This article highlights some 4 tips to boost refining returns that will prove dollar wise and useful for you.
You’ve done your homework and found a reputable refiner whom you trust to process your scrap. You have solid housekeeping practices in place to collect and segregate that scrap—from proper dust collection at the polishing bench to floor mats that trap shavings on the bottom of your employees’ shoes. Overall, you feel confident that you are making a good effort to maximize metal recovery.
But there’s always more you can do to improve your refining returns. The following are four tips from refiners that could give your return a boost.
The refiner’s mantra is, segregate, segregate, segregate. But did you know that when it comes to gold, segregating by karat might be overkill?
“Customers tend to send in their gold lots separated into karats,” says Rafael Amador of United Precious Metal Refining in Alden, New York. “While this is a good practice for ensuring the accuracy of your testing methods, it takes a large lot and creates smaller lots. At most refineries, smaller lots equal larger fees. By dividing the lot into karats, customers set themselves up for additional charges.”
Amador advises keeping all gold scrap together, assuming you can determine the approximate value of the lot using your in-house sampling methods. “You should get the same results by mixing the different karats in the melt—and save on any extra processing charges,” he says.
The less metal, the better for stone removal
Some refiners offer stone-removal services, in which they chemically separate the metal from the stones without damaging them. Often, the fee for these services is based on the net weight of the lot received. So if you want to save yourself some money, cut out every bit of extra metal you can from the lot.
“Cut off ring shanks and send only the mountings or pieces with diamonds,” suggests Amador. “On a bracelet with stones, remove the clasps. If it is connected to a stone-set nameplate, try cutting off the nameplate and sending the pieces with no stones with your regular scrap gold. While the weight difference may seem minimal, the savings in the long run is substantial.”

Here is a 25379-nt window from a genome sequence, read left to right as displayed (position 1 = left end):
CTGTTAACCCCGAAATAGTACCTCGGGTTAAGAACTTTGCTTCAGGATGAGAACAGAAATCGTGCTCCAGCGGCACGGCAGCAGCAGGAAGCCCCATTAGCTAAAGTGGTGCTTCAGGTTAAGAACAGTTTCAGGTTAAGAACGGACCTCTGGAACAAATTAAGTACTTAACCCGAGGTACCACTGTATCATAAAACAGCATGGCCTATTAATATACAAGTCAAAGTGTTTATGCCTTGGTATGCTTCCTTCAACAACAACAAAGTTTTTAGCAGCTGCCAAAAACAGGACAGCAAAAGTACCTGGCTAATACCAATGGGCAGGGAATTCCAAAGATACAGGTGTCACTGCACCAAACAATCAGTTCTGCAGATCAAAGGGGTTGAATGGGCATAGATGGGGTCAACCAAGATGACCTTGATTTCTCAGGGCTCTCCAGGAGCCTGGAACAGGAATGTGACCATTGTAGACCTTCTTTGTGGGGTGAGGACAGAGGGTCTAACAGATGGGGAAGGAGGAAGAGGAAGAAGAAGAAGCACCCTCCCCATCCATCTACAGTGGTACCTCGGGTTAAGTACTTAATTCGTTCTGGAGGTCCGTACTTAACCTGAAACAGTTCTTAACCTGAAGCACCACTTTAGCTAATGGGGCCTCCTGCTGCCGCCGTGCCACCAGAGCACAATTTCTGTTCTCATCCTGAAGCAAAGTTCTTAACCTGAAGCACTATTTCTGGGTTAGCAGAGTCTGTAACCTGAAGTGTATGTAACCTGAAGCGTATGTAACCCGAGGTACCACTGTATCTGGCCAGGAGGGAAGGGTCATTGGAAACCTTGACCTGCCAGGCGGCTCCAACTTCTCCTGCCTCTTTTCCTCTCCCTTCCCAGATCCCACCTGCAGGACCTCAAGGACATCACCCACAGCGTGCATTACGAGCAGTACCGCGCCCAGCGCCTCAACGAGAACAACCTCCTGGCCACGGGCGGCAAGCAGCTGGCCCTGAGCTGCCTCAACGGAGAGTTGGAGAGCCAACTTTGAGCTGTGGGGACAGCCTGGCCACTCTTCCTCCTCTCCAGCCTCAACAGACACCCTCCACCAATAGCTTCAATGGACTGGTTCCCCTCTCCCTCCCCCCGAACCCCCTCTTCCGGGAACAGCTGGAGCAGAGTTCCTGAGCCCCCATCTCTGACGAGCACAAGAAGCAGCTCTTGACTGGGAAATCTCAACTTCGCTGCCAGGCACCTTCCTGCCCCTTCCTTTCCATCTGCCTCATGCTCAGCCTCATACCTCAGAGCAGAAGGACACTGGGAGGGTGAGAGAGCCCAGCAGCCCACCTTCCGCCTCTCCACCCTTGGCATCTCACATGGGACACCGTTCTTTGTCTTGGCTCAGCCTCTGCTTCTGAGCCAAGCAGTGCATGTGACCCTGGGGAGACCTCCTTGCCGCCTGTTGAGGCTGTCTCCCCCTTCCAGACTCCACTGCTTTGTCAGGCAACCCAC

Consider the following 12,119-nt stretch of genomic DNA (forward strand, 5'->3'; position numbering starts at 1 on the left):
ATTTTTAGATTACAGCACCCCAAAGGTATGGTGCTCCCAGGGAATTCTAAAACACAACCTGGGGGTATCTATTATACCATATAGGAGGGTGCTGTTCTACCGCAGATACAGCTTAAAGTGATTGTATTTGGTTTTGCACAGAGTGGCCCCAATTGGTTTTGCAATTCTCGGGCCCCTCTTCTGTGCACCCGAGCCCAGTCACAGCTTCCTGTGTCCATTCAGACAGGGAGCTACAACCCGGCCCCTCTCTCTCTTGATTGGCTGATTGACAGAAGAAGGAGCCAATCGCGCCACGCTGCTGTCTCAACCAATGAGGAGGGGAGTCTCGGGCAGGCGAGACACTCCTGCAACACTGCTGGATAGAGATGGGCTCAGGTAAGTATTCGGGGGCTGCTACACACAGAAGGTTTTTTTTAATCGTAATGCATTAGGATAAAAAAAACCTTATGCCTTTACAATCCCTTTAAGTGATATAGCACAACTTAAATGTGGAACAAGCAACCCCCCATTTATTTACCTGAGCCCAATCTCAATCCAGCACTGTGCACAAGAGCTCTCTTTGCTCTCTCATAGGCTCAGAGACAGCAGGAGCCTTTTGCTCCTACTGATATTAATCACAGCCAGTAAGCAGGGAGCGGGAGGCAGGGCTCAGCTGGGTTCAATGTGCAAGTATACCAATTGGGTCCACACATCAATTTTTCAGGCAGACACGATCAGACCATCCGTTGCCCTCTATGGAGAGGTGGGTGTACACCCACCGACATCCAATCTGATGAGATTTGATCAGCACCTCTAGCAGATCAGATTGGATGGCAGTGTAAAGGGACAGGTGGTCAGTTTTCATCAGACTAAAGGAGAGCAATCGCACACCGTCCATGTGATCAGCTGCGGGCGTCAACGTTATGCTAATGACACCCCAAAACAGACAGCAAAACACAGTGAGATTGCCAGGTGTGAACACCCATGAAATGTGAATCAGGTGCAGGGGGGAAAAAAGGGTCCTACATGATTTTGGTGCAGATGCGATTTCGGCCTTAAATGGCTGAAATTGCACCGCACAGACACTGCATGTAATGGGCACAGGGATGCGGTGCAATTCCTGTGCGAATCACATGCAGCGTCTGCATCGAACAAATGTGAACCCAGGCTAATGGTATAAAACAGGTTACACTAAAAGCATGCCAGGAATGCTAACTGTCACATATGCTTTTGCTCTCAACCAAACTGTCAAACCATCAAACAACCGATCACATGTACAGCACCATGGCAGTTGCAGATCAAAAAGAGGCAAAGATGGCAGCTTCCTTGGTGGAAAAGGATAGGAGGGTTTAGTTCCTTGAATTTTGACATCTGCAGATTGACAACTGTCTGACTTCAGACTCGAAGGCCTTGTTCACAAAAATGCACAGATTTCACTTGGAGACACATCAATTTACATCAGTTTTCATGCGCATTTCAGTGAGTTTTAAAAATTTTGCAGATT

Don’t be shy to ask for advice
A reputable refiner who wants to form a long-lasting relationship with you is there to help—and that could even mean visiting your shop to see if you are doing everything you can to collect precious metal scrap and dust. “By doing a thorough tour with fresh eyes, we can investigate the little shop quirks that matter to metal control,” says Daniel Ballard of Precious Metals West/Fine Gold in Ontario, California. “For example, we might spot areas where ducts need help to properly capture dust, or advocate wet grinding for metal control safety and efficiency.”
Ballard adds that he will teach clients hands-on how to properly make a bar from filings and clean scrap, and subsequently drill a sample for independent assay. “This is important to keeping open communication with our customers, and gives them a way to verify results—it’s a relationship based on trust.”
When buying metal from the public, test whenever possible
With so many retail manufacturers and custom jewelers engaged in buying gold from the public, refiners today more than ever are dealing with scrapped “gold” jewelry that isn’t karat gold—especially chain. If you are engaged in gold buying, you need a testing method that you can trust to avoid being duped at the counter. Stebgo Metals in St. Paul, Minnesota, shares the following suggestions with its customers:
- Start with a magnet test. Magnets attract ferrous metals, such as gold-plated and nickel-based chain and non-precious white metals—a good first line of defense in separating the real from the fake. (Note that magnets can also attract items of value, including gold lobster claws with steel spring rings, platinum cobalt alloys, and gold-filled items.
- Check for hallmarks and stamps. If you see one, trust but verify.
- Test the metal. If you have any questionable materials, you can perform a number of tests to verify precious metal content. A simple nitric acid test can do the trick (for specifics, visit the blog at stebgo.com). You can also use a handheld gold tester or x-ray fluorescence analyzer, many of which are now available from jewelry suppliers.